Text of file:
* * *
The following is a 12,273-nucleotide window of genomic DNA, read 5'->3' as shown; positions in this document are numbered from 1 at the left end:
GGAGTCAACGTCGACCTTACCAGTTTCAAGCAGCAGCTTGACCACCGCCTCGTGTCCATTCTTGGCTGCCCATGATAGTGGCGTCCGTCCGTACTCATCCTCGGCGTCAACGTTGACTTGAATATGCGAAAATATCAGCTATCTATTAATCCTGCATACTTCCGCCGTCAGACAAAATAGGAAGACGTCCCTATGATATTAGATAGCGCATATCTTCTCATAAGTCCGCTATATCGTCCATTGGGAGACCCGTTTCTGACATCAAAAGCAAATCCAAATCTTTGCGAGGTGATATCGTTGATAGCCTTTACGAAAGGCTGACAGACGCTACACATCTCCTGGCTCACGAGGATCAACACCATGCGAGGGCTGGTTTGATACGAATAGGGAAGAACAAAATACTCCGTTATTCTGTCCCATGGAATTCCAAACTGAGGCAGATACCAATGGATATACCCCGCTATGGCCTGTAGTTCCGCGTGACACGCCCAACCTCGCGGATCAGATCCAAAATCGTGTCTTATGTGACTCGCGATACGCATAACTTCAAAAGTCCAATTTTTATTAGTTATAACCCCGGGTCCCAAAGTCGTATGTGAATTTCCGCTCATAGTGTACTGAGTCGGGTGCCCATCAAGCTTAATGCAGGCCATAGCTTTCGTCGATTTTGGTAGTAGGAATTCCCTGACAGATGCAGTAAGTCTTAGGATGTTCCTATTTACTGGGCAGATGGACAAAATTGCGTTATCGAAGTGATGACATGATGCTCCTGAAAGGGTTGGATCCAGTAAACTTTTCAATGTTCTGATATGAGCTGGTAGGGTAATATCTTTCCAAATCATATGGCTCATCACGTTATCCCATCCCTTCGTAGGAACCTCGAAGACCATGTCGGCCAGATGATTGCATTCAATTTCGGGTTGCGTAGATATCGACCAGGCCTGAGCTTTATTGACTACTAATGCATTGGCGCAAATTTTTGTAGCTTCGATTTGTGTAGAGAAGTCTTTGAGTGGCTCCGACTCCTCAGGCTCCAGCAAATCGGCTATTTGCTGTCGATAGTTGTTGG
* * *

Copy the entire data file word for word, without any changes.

The following is a 12,273-nucleotide window of genomic DNA, read 5'->3' as shown; positions in this document are numbered from 1 at the left end:
GGAGTCAACGTCGACCTTACCAGTTTCAAGCAGCAGCTTGACCACCGCCTCGTGTCCATTCTTGGCTGCCCATGATAGTGGCGTCCGTCCGTACTCATCCTCGGCGTCAACGTTGACTTGAATATGCGAAAATATCAGCTATCTATTAATCCTGCATACTTCCGCCGTCAGACAAAATAGGAAGACGTCCCTATGATATTAGATAGCGCATATCTTCTCATAAGTCCGCTATATCGTCCATTGGGAGACCCGTTTCTGACATCAAAAGCAAATCCAAATCTTTGCGAGGTGATATCGTTGATAGCCTTTACGAAAGGCTGACAGACGCTACACATCTCCTGGCTCACGAGGATCAACACCATGCGAGGGCTGGTTTGATACGAATAGGGAAGAACAAAATACTCCGTTATTCTGTCCCATGGAATTCCAAACTGAGGCAGATACCAATGGATATACCCCGCTATGGCCTGTAGTTCCGCGTGACACGCCCAACCTCGCGGATCAGATCCAAAATCGTGTCTTATGTGACTCGCGATACGCATAACTTCAAAAGTCCAATTTTTATTAGTTATAACCCCGGGTCCCAAAGTCGTATGTGAATTTCCGCTCATAGTGTACTGAGTCGGGTGCCCATCAAGCTTAATGCAGGCCATAGCTTTCGTCGATTTTGGTAGTAGGAATTCCCTGACAGATGCAGTAAGTCTTAGGATGTTCCTATTTACTGGGCAGATGGACAAAATTGCGTTATCGAAGTGATGACATGATGCTCCTGAAAGGGTTGGATCCAGTAAACTTTTCAATGTTCTGATATGAGCTGGTAGGGTAATATCTTTCCAAATCATATGGCTCATCACGTTATCCCATCCCTTCGTAGGAACCTCGAAGACCATGTCGGCCAGATGATTGCATTCAATTTCGGGTTGCGTAGATATCGACCAGGCCTGAGCTTTATTGACTACTAATGCATTGGCGCAAATTTTTGTAGCTTCGATTTGTGTAGAGAAGTCTTTGAGTGGCTCCGACTCCTCAGGCTCCAGCAAATCGGCTATTTGCTGTCGATAGTTGTTGG